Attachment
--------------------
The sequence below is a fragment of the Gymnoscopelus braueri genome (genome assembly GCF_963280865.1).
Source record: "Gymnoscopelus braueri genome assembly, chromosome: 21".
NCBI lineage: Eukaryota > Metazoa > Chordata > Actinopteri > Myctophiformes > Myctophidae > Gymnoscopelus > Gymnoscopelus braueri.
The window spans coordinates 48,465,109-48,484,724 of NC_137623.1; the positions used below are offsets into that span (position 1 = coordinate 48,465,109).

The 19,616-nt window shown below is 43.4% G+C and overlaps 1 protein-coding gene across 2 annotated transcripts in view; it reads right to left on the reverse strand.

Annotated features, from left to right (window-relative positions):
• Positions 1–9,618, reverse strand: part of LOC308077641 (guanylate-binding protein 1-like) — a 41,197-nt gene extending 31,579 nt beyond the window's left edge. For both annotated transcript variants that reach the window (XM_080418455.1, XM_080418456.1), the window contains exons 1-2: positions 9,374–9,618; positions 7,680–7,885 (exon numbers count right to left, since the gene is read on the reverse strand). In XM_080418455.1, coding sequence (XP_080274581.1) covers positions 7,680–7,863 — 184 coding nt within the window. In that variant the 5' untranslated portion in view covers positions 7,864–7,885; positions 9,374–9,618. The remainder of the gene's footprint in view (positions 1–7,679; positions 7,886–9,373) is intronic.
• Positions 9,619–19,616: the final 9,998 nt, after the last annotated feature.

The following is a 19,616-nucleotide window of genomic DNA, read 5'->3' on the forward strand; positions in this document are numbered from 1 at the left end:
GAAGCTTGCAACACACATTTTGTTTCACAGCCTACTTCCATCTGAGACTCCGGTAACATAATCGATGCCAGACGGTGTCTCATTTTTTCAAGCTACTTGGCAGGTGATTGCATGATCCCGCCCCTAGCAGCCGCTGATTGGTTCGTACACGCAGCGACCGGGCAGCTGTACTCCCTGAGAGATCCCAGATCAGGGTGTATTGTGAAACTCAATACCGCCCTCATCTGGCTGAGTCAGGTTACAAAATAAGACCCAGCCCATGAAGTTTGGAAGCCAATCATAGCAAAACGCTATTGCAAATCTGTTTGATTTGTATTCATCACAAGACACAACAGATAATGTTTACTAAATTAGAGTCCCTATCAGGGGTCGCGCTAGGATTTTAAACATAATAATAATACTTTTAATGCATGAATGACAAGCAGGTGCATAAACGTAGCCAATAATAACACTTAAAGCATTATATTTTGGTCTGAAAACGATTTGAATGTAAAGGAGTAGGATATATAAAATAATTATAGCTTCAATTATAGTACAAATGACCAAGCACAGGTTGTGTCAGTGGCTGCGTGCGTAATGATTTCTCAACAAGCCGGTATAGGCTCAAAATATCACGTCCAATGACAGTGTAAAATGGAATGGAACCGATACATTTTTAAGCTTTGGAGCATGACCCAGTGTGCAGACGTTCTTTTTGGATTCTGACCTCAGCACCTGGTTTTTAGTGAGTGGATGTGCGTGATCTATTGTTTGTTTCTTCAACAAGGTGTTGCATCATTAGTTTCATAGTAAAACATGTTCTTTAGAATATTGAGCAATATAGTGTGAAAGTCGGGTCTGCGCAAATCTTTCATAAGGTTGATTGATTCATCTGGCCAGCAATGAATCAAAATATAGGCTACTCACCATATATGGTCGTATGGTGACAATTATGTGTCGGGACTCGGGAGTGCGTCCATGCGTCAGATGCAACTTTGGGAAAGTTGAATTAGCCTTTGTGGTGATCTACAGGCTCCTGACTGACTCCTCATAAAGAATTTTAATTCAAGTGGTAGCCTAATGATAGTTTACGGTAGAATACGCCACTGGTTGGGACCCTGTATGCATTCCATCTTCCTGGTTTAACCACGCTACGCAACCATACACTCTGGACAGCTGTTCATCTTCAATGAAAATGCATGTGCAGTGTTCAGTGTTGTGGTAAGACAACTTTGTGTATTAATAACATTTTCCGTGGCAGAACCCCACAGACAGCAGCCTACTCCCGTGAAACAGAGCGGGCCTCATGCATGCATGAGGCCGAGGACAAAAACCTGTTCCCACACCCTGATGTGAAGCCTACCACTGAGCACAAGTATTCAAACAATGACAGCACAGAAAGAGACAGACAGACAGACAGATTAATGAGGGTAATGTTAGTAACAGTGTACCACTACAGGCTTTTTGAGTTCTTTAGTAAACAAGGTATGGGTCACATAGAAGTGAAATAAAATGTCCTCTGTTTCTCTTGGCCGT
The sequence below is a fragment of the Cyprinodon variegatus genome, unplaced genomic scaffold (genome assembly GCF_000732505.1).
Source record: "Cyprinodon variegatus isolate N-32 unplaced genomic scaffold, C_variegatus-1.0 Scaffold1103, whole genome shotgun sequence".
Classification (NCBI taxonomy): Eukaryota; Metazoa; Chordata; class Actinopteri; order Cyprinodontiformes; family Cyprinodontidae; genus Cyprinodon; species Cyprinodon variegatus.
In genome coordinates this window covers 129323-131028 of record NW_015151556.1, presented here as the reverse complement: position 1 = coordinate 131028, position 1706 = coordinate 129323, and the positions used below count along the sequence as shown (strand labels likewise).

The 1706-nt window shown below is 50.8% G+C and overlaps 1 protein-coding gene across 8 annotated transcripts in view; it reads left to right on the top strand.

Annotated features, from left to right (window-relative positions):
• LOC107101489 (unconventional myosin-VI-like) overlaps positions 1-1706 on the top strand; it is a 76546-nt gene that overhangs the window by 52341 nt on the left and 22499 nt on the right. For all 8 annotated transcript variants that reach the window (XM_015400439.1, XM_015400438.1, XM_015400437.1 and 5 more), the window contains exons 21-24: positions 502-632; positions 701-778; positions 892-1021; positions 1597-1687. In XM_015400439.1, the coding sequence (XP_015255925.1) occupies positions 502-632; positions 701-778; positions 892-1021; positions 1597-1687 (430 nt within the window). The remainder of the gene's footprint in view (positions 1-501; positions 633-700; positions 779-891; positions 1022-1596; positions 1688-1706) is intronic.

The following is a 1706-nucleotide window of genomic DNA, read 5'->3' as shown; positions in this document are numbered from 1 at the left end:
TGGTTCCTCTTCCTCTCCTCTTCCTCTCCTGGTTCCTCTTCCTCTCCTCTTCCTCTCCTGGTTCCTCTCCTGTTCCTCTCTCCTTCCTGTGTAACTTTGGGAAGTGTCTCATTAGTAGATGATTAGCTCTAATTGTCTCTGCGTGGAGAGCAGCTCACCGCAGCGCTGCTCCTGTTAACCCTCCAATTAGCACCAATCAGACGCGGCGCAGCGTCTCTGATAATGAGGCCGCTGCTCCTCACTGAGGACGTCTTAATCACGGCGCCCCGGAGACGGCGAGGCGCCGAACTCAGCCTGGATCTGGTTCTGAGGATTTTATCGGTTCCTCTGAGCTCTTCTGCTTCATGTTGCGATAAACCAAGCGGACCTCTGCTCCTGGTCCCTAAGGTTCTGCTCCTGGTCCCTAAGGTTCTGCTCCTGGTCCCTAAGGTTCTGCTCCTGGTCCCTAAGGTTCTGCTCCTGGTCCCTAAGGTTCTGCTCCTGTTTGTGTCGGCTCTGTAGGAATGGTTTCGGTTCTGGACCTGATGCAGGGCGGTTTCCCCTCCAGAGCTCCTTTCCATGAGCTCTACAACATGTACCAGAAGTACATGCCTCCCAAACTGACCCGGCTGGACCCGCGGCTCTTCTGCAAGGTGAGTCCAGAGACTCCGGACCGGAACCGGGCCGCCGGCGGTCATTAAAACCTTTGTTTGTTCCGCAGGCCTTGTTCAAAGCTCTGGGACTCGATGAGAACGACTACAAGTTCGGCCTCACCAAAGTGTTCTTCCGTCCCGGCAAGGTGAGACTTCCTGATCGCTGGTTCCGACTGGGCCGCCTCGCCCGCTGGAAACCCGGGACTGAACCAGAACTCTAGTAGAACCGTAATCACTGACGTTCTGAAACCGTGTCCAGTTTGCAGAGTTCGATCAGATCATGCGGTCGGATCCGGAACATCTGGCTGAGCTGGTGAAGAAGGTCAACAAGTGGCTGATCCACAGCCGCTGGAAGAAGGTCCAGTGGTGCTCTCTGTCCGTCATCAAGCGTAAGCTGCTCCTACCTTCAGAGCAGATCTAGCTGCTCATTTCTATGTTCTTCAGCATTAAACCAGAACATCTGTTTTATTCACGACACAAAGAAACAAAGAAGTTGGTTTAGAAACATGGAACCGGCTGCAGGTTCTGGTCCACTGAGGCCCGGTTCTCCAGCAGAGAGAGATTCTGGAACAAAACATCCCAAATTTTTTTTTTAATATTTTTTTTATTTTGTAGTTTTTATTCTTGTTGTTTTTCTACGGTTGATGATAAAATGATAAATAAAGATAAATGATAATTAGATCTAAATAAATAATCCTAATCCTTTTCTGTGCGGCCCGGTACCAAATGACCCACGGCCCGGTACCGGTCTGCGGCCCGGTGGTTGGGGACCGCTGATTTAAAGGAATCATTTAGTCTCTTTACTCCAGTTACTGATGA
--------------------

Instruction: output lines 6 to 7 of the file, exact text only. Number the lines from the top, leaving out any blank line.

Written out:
Annotated features, from left to right (window-relative positions):
• Positions 1–9,618, reverse strand: part of LOC308077641 (guanylate-binding protein 1-like) — a 41,197-nt gene extending 31,579 nt beyond the window's left edge. For both annotated transcript variants that reach the window (XM_080418455.1, XM_080418456.1), the window contains exons 1-2: positions 9,374–9,618; positions 7,680–7,885 (exon numbers count right to left, since the gene is read on the reverse strand). In XM_080418455.1, coding sequence (XP_080274581.1) covers positions 7,680–7,863 — 184 coding nt within the window. In that variant the 5' untranslated portion in view covers positions 7,864–7,885; positions 9,374–9,618. The remainder of the gene's footprint in view (positions 1–7,679; positions 7,886–9,373) is intronic.